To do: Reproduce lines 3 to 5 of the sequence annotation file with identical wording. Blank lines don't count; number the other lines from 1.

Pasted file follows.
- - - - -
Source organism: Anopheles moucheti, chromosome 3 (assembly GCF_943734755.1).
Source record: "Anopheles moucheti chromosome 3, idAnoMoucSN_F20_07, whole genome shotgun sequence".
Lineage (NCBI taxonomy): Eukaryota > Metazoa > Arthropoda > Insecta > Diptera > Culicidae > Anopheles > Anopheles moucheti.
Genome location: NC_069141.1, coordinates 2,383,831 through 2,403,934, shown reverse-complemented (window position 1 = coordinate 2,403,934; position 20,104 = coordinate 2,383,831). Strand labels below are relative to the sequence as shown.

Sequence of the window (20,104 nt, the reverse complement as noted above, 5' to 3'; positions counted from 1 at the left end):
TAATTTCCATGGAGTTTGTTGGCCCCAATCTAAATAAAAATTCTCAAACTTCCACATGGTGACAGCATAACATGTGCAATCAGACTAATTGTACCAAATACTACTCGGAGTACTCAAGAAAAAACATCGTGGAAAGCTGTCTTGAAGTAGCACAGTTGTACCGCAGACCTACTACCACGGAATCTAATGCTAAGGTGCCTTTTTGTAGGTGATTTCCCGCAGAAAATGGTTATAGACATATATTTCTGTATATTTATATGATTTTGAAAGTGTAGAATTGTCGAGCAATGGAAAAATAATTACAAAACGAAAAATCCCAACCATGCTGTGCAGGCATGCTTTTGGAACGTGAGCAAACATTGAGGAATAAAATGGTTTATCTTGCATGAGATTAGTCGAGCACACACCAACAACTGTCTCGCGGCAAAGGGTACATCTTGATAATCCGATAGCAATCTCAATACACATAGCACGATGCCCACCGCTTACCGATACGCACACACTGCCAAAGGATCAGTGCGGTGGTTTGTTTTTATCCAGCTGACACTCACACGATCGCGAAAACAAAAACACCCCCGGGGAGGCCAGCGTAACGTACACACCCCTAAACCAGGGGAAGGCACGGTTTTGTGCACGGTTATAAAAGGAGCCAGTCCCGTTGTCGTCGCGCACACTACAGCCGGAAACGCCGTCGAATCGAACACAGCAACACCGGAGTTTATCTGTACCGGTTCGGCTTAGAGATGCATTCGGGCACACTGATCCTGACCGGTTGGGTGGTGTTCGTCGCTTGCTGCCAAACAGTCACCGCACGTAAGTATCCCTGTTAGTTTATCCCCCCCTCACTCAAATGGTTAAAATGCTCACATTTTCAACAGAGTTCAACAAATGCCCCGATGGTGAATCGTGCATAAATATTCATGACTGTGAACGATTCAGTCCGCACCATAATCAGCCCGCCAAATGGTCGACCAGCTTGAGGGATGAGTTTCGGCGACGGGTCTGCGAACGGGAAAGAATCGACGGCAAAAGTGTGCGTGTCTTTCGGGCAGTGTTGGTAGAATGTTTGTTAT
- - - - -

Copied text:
Lineage (NCBI taxonomy): Eukaryota > Metazoa > Arthropoda > Insecta > Diptera > Culicidae > Anopheles > Anopheles moucheti.
Genome location: NC_069141.1, coordinates 2,383,831 through 2,403,934, shown reverse-complemented (window position 1 = coordinate 2,403,934; position 20,104 = coordinate 2,383,831). Strand labels below are relative to the sequence as shown.

Sequence of the window (20,104 nt, the reverse complement as noted above, 5' to 3'; positions counted from 1 at the left end):